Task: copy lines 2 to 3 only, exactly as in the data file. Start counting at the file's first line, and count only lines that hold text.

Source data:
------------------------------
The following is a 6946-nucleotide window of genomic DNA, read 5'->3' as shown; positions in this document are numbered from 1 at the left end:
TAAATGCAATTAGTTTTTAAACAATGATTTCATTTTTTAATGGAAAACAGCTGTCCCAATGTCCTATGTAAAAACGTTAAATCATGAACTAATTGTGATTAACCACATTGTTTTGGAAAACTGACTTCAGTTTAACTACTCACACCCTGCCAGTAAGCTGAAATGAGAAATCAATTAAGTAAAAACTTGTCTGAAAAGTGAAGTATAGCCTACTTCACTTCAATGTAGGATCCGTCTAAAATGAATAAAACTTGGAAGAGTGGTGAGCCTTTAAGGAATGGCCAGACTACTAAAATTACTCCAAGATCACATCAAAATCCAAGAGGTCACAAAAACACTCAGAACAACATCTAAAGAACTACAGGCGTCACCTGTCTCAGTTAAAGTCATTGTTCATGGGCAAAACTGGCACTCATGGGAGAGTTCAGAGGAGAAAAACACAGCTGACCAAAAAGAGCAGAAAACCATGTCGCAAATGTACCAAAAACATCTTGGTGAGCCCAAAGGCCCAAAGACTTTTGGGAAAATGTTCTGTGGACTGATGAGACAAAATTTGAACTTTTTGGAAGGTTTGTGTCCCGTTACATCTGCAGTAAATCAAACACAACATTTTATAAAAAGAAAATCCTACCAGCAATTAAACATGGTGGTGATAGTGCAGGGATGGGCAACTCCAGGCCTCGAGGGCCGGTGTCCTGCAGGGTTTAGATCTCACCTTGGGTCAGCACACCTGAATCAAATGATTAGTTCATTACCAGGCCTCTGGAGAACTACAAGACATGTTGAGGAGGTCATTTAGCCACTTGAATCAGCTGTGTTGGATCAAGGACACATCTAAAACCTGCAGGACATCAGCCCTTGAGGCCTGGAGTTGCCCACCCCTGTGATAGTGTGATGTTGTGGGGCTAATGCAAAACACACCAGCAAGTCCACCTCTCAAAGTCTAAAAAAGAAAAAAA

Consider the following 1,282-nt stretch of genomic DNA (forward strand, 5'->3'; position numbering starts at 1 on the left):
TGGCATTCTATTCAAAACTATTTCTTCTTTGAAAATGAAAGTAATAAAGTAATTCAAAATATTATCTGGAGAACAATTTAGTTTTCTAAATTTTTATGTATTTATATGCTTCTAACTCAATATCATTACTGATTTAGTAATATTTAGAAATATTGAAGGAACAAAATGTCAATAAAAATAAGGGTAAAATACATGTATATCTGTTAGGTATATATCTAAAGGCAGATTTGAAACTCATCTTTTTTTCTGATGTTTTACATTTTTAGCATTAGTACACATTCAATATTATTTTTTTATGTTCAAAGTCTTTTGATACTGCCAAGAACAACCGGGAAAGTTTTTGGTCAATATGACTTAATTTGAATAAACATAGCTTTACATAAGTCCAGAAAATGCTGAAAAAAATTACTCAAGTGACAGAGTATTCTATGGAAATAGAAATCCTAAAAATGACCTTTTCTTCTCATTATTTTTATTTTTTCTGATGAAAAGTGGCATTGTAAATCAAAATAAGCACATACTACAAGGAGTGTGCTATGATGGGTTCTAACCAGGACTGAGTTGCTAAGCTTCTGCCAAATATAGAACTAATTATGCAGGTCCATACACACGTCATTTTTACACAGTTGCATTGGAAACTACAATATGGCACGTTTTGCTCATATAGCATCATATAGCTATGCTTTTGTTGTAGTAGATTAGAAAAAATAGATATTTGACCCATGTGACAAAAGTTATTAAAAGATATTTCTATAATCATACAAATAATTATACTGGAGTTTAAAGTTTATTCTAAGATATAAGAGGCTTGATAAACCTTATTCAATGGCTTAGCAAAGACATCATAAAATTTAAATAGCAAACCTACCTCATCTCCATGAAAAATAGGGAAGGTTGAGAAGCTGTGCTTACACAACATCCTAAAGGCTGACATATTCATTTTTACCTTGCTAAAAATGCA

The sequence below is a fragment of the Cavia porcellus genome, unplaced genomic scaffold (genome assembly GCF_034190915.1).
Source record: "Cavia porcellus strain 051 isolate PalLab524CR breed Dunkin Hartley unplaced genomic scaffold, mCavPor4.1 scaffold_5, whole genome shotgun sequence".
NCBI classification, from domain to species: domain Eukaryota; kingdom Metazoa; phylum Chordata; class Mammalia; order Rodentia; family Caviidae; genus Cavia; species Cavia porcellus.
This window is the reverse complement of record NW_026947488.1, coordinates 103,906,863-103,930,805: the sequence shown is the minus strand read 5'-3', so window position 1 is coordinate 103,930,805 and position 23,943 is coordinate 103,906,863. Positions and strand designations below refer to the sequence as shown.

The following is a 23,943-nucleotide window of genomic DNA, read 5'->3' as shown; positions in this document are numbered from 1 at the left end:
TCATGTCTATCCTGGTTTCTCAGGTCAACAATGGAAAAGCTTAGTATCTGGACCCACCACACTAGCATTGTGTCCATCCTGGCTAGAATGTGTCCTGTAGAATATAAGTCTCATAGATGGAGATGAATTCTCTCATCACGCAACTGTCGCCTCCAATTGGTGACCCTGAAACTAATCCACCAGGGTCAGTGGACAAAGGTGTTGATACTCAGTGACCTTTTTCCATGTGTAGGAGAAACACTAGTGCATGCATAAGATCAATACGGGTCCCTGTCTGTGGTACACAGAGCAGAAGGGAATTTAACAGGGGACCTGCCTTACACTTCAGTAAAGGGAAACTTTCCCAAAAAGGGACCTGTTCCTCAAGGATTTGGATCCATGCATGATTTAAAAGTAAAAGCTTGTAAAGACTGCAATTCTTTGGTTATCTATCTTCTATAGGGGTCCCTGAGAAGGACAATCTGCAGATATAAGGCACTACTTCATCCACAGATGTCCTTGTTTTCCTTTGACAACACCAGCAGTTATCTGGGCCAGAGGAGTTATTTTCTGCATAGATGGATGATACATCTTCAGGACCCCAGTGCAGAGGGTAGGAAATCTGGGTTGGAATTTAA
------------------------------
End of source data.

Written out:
TAAATGCAATTAGTTTTTAAACAATGATTTCATTTTTTAATGGAAAACAGCTGTCCCAATGTCCTATGTAAAAACGTTAAATCATGAACTAATTGTGATTAACCACATTGTTTTGGAAAACTGACTTCAGTTTAACTACTCACACCCTGCCAGTAAGCTGAAATGAGAAATCAATTAAGTAAAAACTTGTCTGAAAAGTGAAGTATAGCCTACTTCACTTCAATGTAGGATCCGTCTAAAATGAATAAAACTTGGAAGAGTGGTGAGCCTTTAAGGAATGGCCAGACTACTAAAATTACTCCAAGATCACATCAAAATCCAAGAGGTCACAAAAACACTCAGAACAACATCTAAAGAACTACAGGCGTCACCTGTCTCAGTTAAAGTCATTGTTCATGGGCAAAACTGGCACTCATGGGAGAGTTCAGAGGAGAAAAACACAGCTGACCAAAAAGAGCAGAAAACCATGTCGCAAATGTACCAAAAACATCTTGGTGAGCCCAAAGGCCCAAAGACTTTTGGGAAAATGTTCTGTGGACTGATGAGACAAAATTTGAACTTTTTGGAAGGTTTGTGTCCCGTTACATCTGCAGTAAATCAAACACAACATTTTATAAAAAGAAAATCCTACCAGCAATTAAACATGGTGGTGATAGTGCAGGGATGGGCAACTCCAGGCCTCGAGGGCCGGTGTCCTGCAGGGTTTAGATCTCACCTTGGGTCAGCACACCTGAATCAAATGATTAGTTCATTACCAGGCCTCTGGAGAACTACAAGACATGTTGAGGAGGTCATTTAGCCACTTGAATCAGCTGTGTTGGATCAAGGACACATCTAAAACCTGCAGGACATCAGCCCTTGAGGCCTGGAGTTGCCCACCCCTGTGATAGTGTGATGTTGTGGGGCTAATGCAAAACACACCAGCAAGTCCACCTCTCAAAGTCTAAAAAAGAAAAAAA

Consider the following 1,282-nt stretch of genomic DNA (forward strand, 5'->3'; position numbering starts at 1 on the left):